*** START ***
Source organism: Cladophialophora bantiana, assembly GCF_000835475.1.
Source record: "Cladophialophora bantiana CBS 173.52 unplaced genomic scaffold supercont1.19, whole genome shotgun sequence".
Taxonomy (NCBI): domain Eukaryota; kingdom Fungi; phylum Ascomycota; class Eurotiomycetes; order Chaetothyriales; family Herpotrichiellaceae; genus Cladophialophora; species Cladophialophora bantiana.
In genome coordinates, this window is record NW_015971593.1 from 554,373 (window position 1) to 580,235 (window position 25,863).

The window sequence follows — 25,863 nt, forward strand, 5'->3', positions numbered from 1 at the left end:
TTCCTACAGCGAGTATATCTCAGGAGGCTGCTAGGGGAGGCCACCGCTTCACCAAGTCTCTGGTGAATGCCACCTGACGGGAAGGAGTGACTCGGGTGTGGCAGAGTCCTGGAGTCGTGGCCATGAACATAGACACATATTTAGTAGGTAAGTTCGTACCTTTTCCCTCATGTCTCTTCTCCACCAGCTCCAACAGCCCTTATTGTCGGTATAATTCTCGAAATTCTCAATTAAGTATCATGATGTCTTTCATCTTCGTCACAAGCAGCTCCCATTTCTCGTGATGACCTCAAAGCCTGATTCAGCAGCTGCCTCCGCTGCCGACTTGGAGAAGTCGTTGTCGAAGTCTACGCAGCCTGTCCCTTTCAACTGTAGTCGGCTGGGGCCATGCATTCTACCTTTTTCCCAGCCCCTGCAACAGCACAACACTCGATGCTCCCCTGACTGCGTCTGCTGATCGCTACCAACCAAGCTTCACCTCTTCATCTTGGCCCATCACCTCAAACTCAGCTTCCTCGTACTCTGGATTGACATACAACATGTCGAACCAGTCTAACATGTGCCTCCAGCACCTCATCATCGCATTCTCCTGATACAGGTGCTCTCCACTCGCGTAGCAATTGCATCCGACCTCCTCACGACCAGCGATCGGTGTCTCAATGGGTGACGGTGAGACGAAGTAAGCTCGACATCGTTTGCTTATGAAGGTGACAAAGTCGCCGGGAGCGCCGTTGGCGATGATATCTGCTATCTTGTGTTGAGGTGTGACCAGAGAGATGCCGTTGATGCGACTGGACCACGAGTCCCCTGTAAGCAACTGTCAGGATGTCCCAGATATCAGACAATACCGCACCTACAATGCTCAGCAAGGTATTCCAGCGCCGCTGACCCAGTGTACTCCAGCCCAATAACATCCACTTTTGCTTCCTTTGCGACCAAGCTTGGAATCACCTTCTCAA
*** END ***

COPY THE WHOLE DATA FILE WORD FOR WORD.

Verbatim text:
Source organism: Cladophialophora bantiana, assembly GCF_000835475.1.
Source record: "Cladophialophora bantiana CBS 173.52 unplaced genomic scaffold supercont1.19, whole genome shotgun sequence".
Taxonomy (NCBI): domain Eukaryota; kingdom Fungi; phylum Ascomycota; class Eurotiomycetes; order Chaetothyriales; family Herpotrichiellaceae; genus Cladophialophora; species Cladophialophora bantiana.
In genome coordinates, this window is record NW_015971593.1 from 554,373 (window position 1) to 580,235 (window position 25,863).

The window sequence follows — 25,863 nt, forward strand, 5'->3', positions numbered from 1 at the left end:
TTCCTACAGCGAGTATATCTCAGGAGGCTGCTAGGGGAGGCCACCGCTTCACCAAGTCTCTGGTGAATGCCACCTGACGGGAAGGAGTGACTCGGGTGTGGCAGAGTCCTGGAGTCGTGGCCATGAACATAGACACATATTTAGTAGGTAAGTTCGTACCTTTTCCCTCATGTCTCTTCTCCACCAGCTCCAACAGCCCTTATTGTCGGTATAATTCTCGAAATTCTCAATTAAGTATCATGATGTCTTTCATCTTCGTCACAAGCAGCTCCCATTTCTCGTGATGACCTCAAAGCCTGATTCAGCAGCTGCCTCCGCTGCCGACTTGGAGAAGTCGTTGTCGAAGTCTACGCAGCCTGTCCCTTTCAACTGTAGTCGGCTGGGGCCATGCATTCTACCTTTTTCCCAGCCCCTGCAACAGCACAACACTCGATGCTCCCCTGACTGCGTCTGCTGATCGCTACCAACCAAGCTTCACCTCTTCATCTTGGCCCATCACCTCAAACTCAGCTTCCTCGTACTCTGGATTGACATACAACATGTCGAACCAGTCTAACATGTGCCTCCAGCACCTCATCATCGCATTCTCCTGATACAGGTGCTCTCCACTCGCGTAGCAATTGCATCCGACCTCCTCACGACCAGCGATCGGTGTCTCAATGGGTGACGGTGAGACGAAGTAAGCTCGACATCGTTTGCTTATGAAGGTGACAAAGTCGCCGGGAGCGCCGTTGGCGATGATATCTGCTATCTTGTGTTGAGGTGTGACCAGAGAGATGCCGTTGATGCGACTGGACCACGAGTCCCCTGTAAGCAACTGTCAGGATGTCCCAGATATCAGACAATACCGCACCTACAATGCTCAGCAAGGTATTCCAGCGCCGCTGACCCAGTGTACTCCAGCCCAATAACATCCACTTTTGCTTCCTTTGCGACCAAGCTTGGAATCACCTTCTCAA